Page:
Millions of vulnerable Brits can now call NHS Volunteer Army for help directly amid coronavirus crisis – The Sun
MILLIONS of vulnerable Brits self-isolating during the Covid-19 outbreak will now be able to call a direct line to request assistance from the NHS "volunteer army".
Over 600,000 volunteers have been approved to help those most at risk during the coronavirus crisis – more than double the Government's original target.
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The NHS and Royal Voluntary Service has now announced that vulnerable people and their families will be able to self-refer and call a line to ask for volunteer support.
Those who register will be able to get help collecting shopping, medication or other essentials, as well as a telephone "check in and chat" to help combat loneliness.
So far, those who responded to the Government's appeal for help have carried out some 35,000 tasks, assisting healthcare practitioners, pharmacists and local authority and social care staff by delivering medicines and other supplies.
The volunteer service is now being personalised for people who need support and enables self-referral for those most at risk, according to the NHS and Royal Voluntary Service.
'Check in and chat'
They said that this will help not just the estimated 1.5 million people being shielded from the virus, but also those identified as vulnerable or receiving care in the community.
Local authorities will also be able to make referrals to the service.
One volunteer, a registered mental health nurse who has spent the last week making calls to check on people self-isolating at home, said it was a "no-brainer" to get involved.
Sabrina Ellis, 32, from Wolverhampton, said: "It has been lovely to hear about people's different stories and be able to use my mental health training to help some of the most vulnerable people.
"It feels really rewarding to know that I am doing my small bit to help in such uncertain times and hopefully relieving some pressure on the NHS."
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Professor Stephen Powis, NHS national medical director, said: "The scale of the public response means volunteers will be brought in to help look after a wider group of people who need support from this army of volunteers.
"Where a vulnerable person may not have friends and family able to help, they will be able to put in a call to ask for volunteer support."
Catherine Johnstone, chief executive of Royal Voluntary Service, said: "The selflessness of our volunteers has inspired the nation, and we've been overwhelmed by the outpouring of support we've received since the launch.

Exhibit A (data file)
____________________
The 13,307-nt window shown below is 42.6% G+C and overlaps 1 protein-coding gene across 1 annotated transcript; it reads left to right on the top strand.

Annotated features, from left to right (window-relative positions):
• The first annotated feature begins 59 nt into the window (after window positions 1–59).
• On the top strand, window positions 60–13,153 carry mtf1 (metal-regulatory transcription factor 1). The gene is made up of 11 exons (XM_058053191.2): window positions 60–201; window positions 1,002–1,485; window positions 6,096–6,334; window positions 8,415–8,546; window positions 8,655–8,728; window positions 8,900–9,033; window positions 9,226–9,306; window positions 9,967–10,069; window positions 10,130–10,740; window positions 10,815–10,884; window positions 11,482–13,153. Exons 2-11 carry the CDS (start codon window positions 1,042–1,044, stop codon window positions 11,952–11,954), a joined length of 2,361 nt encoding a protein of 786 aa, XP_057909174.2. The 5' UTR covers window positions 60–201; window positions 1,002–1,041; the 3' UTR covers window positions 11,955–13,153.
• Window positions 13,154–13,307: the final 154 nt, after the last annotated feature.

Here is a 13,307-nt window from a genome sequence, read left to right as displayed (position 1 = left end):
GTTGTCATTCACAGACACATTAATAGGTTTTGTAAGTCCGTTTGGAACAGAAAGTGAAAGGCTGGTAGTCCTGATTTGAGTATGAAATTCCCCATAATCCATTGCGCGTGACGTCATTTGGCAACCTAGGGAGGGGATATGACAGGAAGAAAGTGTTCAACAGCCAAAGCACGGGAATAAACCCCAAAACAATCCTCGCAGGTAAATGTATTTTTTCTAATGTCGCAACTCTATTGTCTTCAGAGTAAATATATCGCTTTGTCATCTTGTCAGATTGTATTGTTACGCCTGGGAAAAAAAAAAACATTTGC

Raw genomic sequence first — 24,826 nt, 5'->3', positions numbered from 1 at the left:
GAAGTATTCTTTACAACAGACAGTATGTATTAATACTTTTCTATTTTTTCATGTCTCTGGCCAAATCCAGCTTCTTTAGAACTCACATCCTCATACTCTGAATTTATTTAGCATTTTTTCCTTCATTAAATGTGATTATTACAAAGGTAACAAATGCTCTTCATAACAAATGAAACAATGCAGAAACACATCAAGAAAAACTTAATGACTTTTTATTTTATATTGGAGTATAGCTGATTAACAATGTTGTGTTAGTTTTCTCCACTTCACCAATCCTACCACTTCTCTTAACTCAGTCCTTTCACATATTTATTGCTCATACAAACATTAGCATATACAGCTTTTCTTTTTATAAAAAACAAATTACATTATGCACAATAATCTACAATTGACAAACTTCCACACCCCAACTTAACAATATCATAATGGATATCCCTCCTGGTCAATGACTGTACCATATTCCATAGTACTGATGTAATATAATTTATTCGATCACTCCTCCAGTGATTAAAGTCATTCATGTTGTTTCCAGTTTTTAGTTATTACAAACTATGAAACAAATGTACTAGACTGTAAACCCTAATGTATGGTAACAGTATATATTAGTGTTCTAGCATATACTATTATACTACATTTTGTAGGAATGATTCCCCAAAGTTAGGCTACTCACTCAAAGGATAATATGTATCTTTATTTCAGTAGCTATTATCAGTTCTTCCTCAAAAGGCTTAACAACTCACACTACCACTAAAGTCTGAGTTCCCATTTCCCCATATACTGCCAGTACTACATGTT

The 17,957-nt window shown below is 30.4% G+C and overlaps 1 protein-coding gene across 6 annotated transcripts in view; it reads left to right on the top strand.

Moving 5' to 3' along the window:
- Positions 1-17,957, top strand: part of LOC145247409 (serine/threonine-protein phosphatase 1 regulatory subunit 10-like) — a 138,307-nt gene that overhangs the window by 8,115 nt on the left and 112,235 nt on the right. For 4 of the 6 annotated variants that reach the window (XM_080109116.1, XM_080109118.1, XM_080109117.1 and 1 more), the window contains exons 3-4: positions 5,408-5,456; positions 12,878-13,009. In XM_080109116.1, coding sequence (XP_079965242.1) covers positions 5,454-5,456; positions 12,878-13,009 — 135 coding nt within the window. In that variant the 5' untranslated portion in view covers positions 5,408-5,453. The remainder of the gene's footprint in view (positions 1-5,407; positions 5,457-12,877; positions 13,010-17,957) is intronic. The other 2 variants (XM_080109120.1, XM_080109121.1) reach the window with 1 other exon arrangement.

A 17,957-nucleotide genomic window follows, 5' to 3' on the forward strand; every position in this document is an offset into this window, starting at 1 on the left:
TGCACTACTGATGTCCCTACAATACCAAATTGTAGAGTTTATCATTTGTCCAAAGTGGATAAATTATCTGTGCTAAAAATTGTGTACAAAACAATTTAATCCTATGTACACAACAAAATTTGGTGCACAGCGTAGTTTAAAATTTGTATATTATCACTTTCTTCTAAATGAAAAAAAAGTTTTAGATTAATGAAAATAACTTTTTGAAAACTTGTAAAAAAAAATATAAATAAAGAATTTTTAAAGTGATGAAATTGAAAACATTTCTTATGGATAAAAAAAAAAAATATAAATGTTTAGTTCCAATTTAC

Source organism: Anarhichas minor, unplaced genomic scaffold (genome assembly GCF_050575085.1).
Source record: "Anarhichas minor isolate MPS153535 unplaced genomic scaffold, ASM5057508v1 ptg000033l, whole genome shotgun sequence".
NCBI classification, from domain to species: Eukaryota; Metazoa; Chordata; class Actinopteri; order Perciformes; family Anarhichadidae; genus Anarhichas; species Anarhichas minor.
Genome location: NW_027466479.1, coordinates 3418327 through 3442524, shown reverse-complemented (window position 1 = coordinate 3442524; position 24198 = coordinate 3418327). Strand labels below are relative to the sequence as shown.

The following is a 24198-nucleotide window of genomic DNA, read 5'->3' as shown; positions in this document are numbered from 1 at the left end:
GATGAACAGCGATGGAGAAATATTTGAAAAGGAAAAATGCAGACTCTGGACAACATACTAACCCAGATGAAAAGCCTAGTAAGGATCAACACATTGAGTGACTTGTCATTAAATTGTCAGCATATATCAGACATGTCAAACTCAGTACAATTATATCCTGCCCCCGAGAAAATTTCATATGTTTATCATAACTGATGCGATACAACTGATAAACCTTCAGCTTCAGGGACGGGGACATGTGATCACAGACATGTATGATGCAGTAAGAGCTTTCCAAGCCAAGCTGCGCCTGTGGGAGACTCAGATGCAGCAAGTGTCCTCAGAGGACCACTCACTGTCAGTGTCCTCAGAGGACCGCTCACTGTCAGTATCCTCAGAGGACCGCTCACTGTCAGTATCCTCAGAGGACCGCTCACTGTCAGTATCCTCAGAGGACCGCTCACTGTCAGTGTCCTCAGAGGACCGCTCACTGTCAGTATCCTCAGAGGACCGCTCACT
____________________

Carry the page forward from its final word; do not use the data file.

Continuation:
"Demonstrating the continued love and support of our NHS in this difficult time has given hope to everyone working on the front line.
We have our army of volunteers working to support people at this critical time
"Now we have our army of volunteers already working or ready to accept activities to support people at this critical time."
People who are considered to be at high risk and have been advised to shield can refer themselves to the service by calling 0808 196 3646.
Over 1.4 million Brits, who are classed as vulnerable, have been told to self-isolate to “shield” themselves from deadly Covid-19.
It’s just one of the Government’s measures to tackle the growing coronavirus epidemic.
The Government guidance is that people who are over 70, have an underlying health condition or are pregnant, are strongly advised to limit social interaction with friends and family, where possible.
In particular, part of the mental battle of isolation is remaining as active as possible – even if this means standing up ten times in one hour and walking between rooms in the house.
If you know someone who is self-isolating, Age UK urges you to encourage them to walk around their garden if they have one – and make sure they are not immobile for long periods of time, watching television for long periods or remaining bed bound.
They also say if that person does not have access to the internet or are not handy with a computer, healthy, more active people should help with running errands like picking up bits of shopping.
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